[PATCH v4 12/17] drm/uAPI: Add "preferred color format" drm property as setting for userspace

Werner Sembach wse at tuxedocomputers.com
Wed Jun 30 09:20:18 UTC 2021

Am 30.06.21 um 10:41 schrieb Pekka Paalanen:

> On Tue, 29 Jun 2021 13:39:18 +0200
> Werner Sembach <wse at tuxedocomputers.com> wrote:
>> Am 29.06.21 um 13:17 schrieb Pekka Paalanen:
>>> On Tue, 29 Jun 2021 08:12:54 +0000
>>> Simon Ser <contact at emersion.fr> wrote:
>>>> On Tuesday, June 22nd, 2021 at 09:15, Pekka Paalanen <ppaalanen at gmail.com> wrote:
>>>>> yes, I think this makes sense, even if it is a property that one can't
>>>>> tell for sure what it does before hand.
>>>>> Using a pair of properties, preference and active, to ask for something
>>>>> and then check what actually worked is good for reducing the
>>>>> combinatorial explosion caused by needing to "atomic TEST_ONLY commit"
>>>>> test different KMS configurations. Userspace has a better chance of
>>>>> finding a configuration that is possible.
>>>>> OTOH, this has the problem than in UI one cannot tell the user in
>>>>> advance which options are truly possible. Given that KMS properties are
>>>>> rarely completely independent, and in this case known to depend on
>>>>> several other KMS properties, I think it is good enough to know after
>>>>> the fact.
>>>>> If a driver does not use what userspace prefers, there is no way to
>>>>> understand why, or what else to change to make it happen. That problem
>>>>> exists anyway, because TEST_ONLY commits do not give useful feedback
>>>>> but only a yes/no.
>>>> By submitting incremental atomic reqs with TEST_ONLY (i.e. only changing one
>>>> property at a time), user-space can discover which property makes the atomic
>>>> commit fail.
>>> That works if the properties are independent of each other. Color
>>> range, color format, bpc and more may all be interconnected,
>>> allowing only certain combinations to work.
>>> If all these properties have "auto" setting too, then it would be
>>> possible to probe each property individually, but that still does not
>>> tell which combinations are valid.
>>> If you probe towards a certain configuration by setting the properties
>>> one by one, then depending on the order you pick the properties, you
>>> may come to a different conclusion on which property breaks the
>>> configuration.
>> My mind crossed another point that must be considered: When plugin in
>> a Monitor a list of possible Resolutions+Framerate combinations is
>> created for xrandr and other userspace (I guess by atomic checks? but
>> I don't know).
> Hi,
> I would not think so, but I hope to be corrected if I'm wrong.
> My belief is that the driver collects a list of modes from EDID, some
> standard modes, and maybe some other hardcoded modes, and then
> validates each entry against all the known limitations like vertical
> and horizontal frequency limits, discarding modes that do not fit.
> Not all limitations are known during that phase, which is why KMS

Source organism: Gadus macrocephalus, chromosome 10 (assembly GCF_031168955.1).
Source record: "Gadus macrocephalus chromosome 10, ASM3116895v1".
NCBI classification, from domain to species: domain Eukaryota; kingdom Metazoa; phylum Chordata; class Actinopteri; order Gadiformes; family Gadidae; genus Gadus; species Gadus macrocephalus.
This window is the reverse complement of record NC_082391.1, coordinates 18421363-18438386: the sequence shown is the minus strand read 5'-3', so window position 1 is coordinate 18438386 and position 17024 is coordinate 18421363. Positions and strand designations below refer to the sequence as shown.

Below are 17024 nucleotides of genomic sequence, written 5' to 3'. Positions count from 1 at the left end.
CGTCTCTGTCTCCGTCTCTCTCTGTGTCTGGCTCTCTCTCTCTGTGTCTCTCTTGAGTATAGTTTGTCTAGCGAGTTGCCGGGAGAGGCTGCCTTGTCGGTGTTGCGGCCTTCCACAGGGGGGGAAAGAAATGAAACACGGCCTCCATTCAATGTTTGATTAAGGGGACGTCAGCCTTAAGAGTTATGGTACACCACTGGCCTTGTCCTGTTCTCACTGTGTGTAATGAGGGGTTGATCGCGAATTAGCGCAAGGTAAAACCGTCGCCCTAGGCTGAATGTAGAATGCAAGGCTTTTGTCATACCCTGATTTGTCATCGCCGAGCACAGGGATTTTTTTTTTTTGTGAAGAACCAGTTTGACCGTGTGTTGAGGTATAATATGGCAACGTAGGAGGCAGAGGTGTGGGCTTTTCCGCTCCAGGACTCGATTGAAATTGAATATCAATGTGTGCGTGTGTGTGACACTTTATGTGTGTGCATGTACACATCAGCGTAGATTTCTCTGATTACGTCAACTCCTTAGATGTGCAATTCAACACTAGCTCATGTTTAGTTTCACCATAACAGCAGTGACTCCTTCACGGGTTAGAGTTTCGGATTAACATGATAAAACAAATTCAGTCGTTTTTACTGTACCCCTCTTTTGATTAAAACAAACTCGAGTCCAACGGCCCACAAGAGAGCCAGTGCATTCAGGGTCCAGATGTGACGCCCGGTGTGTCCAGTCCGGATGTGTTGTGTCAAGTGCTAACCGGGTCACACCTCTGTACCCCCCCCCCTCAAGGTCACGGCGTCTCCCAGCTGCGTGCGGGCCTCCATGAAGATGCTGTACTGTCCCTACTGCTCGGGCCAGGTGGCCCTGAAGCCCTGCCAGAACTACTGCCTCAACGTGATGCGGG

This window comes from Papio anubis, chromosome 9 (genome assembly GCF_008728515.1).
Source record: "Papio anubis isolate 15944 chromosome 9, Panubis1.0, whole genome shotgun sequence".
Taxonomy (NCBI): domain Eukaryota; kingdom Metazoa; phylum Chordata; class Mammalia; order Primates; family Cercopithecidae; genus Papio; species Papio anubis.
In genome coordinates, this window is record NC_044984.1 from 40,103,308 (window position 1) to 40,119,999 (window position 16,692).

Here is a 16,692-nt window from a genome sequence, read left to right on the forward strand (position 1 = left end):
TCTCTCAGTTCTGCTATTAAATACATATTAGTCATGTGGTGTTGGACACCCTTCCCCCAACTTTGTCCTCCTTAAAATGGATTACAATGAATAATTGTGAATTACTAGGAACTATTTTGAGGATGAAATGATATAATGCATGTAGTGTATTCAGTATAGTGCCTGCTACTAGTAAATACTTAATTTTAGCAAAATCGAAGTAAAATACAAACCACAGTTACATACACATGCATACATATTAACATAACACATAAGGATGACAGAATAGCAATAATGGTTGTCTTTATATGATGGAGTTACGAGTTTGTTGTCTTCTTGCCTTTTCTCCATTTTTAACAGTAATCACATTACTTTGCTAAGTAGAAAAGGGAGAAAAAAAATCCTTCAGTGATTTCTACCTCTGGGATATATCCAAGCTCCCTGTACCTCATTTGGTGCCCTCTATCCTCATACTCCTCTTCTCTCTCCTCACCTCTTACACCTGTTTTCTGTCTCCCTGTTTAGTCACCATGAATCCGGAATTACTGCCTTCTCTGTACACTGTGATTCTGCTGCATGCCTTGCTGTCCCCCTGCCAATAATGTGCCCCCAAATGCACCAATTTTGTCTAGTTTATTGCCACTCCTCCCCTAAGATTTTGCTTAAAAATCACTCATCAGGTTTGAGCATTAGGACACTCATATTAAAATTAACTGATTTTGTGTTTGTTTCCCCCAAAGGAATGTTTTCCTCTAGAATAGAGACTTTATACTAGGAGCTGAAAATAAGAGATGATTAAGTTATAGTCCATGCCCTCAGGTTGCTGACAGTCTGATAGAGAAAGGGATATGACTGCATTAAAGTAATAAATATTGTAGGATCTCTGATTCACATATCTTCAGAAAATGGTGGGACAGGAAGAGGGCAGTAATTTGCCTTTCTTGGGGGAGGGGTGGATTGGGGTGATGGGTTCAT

> property "link-status" exists. When userspace actually programs a mode
> (not a TEST_ONLY commit), the link training may fail. The kernel prunes
> the mode from the list and sets the link status property to signal
> failure, and sends a hotplug uevent. Userspace needs to re-check the
> mode list and try again.
> That is a generic escape hatch for when TEST_ONLY commit succeeds, but
> in reality the hardware cannot do it, you just cannot know until you
> actually try for real. It causes end user visible flicker if it happens
> on an already running connector, but since it usually happens when
> turning a connector on to begin with, there is no flicker to be seen,
> just a small delay in finding a mode that works.
>> During this drm
>> properties are already considered, which is no problem atm because as
>> far as i can tell there is currently no drm property that would make
>> a certain Resolutions+Framerate combination unreachable that would be
>> possible with everything on default.
> I would not expect KMS properties to be considered at all. It would
> reject modes that are actually possible if the some KMS properties were
> changed. So at least going forward, current KMS property values cannot
> factor in.

At least the debugfs variable "force_yuv420_output" did change the 
available modes here: 
before my patch 

Forcing a color format via a DRM property in this function would 
reintroduce the problem.

And I think i915 driver works similar in this regard.

>> However for example forcing YCbCr420 encoding would limit the
>> available resolutions (my screen for example only supports YCbCr420
>> on 4k at 60 and @50Hz and on no other resolution or frequency (native is
>> 2560x1440 at 144Hz).
>> So would a "force color format" that does not get resetted on
>> repluging/reenabling a monitor break the output, for example, of an
>> not updated xrandr, unaware of this new property?
> Yes, not because the mode list would be missing the mode, but because
> actually setting the mode would fail.
Well, like described above, I think the mode would actually be missing, 
which is also an unexpected behavior from a user perspective.
> RandR in particular is problematic, because it does not actually
> understand any KMS properties, it is merely a relay. So anything
> that *uses* RandR protocol or xrandr command would also need to be
> patched to understand the new properties.
> The kernel automatically resetting *some* properties in *some*
> occasions seems really fragile and complicated to me, which is why I'm
> a lot more keen to see a "reset everything to sensible defaults"
> generic mechanism added to KMS.
Would you see that mechanism not (yet) existing a blocker for this 
patchset/the "force-" properties?
> Thanks,
> pq
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